In March, Brazilian fruit growers will gain a new and powerful ally in their fight against the fruit fly, a pest that destroys a considerable share of the harvest and lowers productivity.
To combat this villain, Brazil’s Ministry of Agriculture created the Moscamed biofactory, which will produce sterile male insects to curb the natural reproduction of the species.
The biofactory, which will be installed in the city of Juazeiro, in the state of Bahia, in the Brazilian Northeast, will be capable of producing 200 million insects each week. The goal is to meet the needs of all Brazil’s fruit growing centers.
The Ministry of Agriculture’s initiative also counts on the support of the Ministry of Science and Technology and the Ministry of National Integration.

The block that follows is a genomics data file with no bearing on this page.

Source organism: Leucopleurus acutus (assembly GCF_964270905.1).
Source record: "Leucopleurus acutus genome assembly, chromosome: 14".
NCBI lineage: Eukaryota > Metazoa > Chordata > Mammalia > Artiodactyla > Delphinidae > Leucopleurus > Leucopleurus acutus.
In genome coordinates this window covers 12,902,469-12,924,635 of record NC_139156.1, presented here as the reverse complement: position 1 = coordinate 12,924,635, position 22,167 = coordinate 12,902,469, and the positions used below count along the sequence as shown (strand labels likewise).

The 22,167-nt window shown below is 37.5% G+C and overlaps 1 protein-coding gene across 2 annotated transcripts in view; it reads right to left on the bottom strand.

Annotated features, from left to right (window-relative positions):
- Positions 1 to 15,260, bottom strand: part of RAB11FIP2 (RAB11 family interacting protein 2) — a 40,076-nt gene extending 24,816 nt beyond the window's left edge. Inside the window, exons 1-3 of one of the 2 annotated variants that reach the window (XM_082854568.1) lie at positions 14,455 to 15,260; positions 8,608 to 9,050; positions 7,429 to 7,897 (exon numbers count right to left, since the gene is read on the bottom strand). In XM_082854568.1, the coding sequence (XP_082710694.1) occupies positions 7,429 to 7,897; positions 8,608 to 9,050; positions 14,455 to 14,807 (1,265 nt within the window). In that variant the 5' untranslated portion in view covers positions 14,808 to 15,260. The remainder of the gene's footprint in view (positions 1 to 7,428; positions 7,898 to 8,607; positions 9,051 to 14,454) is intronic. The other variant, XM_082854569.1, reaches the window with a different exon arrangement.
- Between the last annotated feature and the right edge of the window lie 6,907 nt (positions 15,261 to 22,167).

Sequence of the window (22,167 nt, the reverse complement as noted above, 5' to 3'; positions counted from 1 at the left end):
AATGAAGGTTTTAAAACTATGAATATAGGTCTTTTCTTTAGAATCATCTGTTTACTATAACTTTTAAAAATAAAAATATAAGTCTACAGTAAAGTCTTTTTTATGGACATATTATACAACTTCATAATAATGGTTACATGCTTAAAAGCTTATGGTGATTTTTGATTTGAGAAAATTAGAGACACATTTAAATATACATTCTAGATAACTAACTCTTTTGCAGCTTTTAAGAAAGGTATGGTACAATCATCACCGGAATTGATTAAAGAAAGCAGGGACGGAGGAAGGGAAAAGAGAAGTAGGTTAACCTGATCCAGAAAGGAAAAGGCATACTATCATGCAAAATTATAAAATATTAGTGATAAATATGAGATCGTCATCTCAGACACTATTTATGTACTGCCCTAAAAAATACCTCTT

Maria Julia Sinhorete, head of the pest control division of the Department of Agricultural Protection, explains that the insects are first sterilized and then released in the fields in large numbers.
"They compete with wild males for the females, which produce infertile eggs, thus reducing the pest population from generation to generation," she comments.
According to Sinhorete, the intention is to erradicate the pest in order to ensure Brazil’s position as the world’s third largest fruit exporter. The sterile insect technique is already employed in various countries to combat fruit flies.
"This method seeks to diminish the fruit fly population without the use of pesticides. It is secure and will allow us to guarantee the quality of Brazilian fruit for export to countries such as Argentina and Japan," she affirms.
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